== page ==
Wed., Sept. 17, 7:30 pm, Emerson Suites (with Dept. of Politics and Provost’s Office)
Constitution Day: “Targeted Killings, the Constitution, and You: U.S. Drone Policy and Citizens’ Rights”
Discussion format, followed by Q&A and book signing, w/light refreshments
Jens David Ohlin, Cornell U professor of law, in an interview-style conversation with Carlos Figueroa, IC assistant professor of politics, touching on some of the moral, political, legal, and social issues surrounding the use of armed drones for national security purposes and the stripping of citizens’ constitutional protections.
Ohlin specializes in international and criminal law. He also researches the laws of war, particularly the impact of new technology such as drones and cyber-warfare. His books include Targeted Killings: Law and Morality in an Asymmetrical World(Oxford University Press 2012, with A. Altman & C. Finkelstein) and Defending Humanity: When Force is Justified and Why (Oxford University Press 2008, with George Fletcher).
Figueroa researches and teaches in the areas of American political development, religion and racial politics, U.S. citizenship, and historical/interpretive policy analysis. He joined the IC faculty in 2013.
Excellent resource/study guide prepared by IC librarians John Henderson and Cathy Michael.
Tues., Sept. 23, 7:00 p.m., Textor 103
Screening of documentary film 1971 (Before Watergate, WikiLeaks and Edward Snowden, there was Media, Pennsylvania) followed by Q&A with Jeff Cohen
Meet the brave “ordinary” Americans who dared to defy one of the most powerful man in the country, longtime FBI head J. Edgar Hoover — feared by U. S. senators and even presidents — to expose the bureau’s illegal political surveillance and squelching of peaceful dissent.
These activists became the most hunted people in the country during the intensive investigation that followed their 1971 burglary of the FBI offices in Media, Pennsylvania, in which they carted away documents proving the bureau’s spying. But they escaped detection, hiding their identities for more than four decades.
Learn of their story in the film 1971, based on the book Burglary by Betty Medsger (see below). PCIM’s Jeff Cohen has written about FBI/NSA abuses and mainstream media failures to cover those abuses.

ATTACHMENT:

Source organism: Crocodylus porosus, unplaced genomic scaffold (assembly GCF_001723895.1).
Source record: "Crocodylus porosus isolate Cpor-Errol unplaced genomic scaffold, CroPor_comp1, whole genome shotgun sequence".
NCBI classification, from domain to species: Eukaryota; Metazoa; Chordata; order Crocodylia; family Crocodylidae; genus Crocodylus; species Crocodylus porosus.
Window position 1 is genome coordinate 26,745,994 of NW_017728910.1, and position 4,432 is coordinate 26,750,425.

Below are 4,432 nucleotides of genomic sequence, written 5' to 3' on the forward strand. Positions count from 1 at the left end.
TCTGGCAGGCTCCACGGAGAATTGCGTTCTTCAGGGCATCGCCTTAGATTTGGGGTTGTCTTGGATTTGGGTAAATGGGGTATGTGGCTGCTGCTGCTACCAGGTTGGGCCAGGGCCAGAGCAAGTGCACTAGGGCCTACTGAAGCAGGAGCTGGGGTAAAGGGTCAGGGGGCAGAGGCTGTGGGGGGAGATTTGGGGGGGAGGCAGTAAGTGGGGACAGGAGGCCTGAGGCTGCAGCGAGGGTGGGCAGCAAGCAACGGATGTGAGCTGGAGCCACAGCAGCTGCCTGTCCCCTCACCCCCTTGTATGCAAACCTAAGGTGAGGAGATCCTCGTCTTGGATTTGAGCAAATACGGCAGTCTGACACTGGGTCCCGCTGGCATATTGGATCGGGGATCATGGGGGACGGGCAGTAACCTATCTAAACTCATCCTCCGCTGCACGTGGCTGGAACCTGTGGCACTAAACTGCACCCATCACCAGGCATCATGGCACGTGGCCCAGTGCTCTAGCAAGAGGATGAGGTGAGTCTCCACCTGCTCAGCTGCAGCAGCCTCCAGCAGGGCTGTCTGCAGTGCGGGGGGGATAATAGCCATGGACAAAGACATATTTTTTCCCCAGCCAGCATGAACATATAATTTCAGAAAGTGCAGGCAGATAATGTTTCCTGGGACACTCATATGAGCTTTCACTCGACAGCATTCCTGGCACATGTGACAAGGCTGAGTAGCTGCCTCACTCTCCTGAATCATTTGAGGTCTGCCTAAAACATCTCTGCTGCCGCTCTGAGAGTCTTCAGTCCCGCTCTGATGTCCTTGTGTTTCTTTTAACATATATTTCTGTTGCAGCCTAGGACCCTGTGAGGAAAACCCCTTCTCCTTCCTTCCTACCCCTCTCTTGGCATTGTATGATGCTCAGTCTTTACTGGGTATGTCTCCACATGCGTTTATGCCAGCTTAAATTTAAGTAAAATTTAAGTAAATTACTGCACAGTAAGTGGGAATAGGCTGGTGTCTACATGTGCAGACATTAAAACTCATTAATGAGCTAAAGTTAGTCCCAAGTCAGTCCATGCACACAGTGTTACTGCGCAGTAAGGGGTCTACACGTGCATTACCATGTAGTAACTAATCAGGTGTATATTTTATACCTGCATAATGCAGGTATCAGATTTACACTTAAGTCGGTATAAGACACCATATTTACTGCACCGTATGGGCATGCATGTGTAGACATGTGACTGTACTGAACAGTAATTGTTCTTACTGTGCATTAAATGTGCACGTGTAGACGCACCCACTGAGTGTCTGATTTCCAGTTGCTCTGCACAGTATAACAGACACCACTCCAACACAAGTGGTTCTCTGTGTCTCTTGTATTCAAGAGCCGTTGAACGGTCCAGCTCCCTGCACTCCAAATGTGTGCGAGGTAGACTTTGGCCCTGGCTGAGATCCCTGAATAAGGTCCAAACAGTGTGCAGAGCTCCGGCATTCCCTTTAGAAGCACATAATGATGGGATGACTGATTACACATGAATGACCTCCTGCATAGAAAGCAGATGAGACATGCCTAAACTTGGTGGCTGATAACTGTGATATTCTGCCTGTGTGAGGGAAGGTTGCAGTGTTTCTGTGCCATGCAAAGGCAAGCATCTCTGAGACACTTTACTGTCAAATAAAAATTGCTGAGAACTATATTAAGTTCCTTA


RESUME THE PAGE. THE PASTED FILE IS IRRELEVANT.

Tues., Sept. 30, 7:00 p.m., Williams 225
“Before Edward Snowden:” talk by journalist Betty Medsger, who reported on the “liberated” FBI documents in 1971 and wrote the 2014 book The Burglary: The Discovery of J. Edgar Hoover’s Secret FBI, with Q&A and book signing
Medsger played an important part in Media, PA FBI burglary story (see above). As a young Washington Post reporter in 1971, she received and reported on the purloined documents — the first files that pointed to the FBI’s vast surveillance of civil rights, student and antiwar activists.
Medsger’s page-turner book about them shows the power of nonviolent activism and bold journalism — as relevant as ever today, given the ongoing debates over government secrecy, mass surveillance and whistleblowers who risk much to inform the public about official misconduct.
Wed., Oct. 7, 7:00 p.m., Park 285 (with Park School as part of Engage with News Day)
Documentary Screening and Talkback: Silenced (2014, 103 min.)
followed by Q&A with Jeff Cohen. Refreshments provided.
Only 11 people have ever been charged under the Espionage Act of 1917 — 8 during the Obama administration. James Spione’s documentary Silenced (2014; 103 min.) tells the story of two of them, and examines why whistleblowers, and the journalists who bring their stories to light, are essential to a healthy democracy. A Q&A will follow with Park Center for Independent Media director, associate professor of journalism, and media critic Jeff Cohen. Light refreshments will be provided.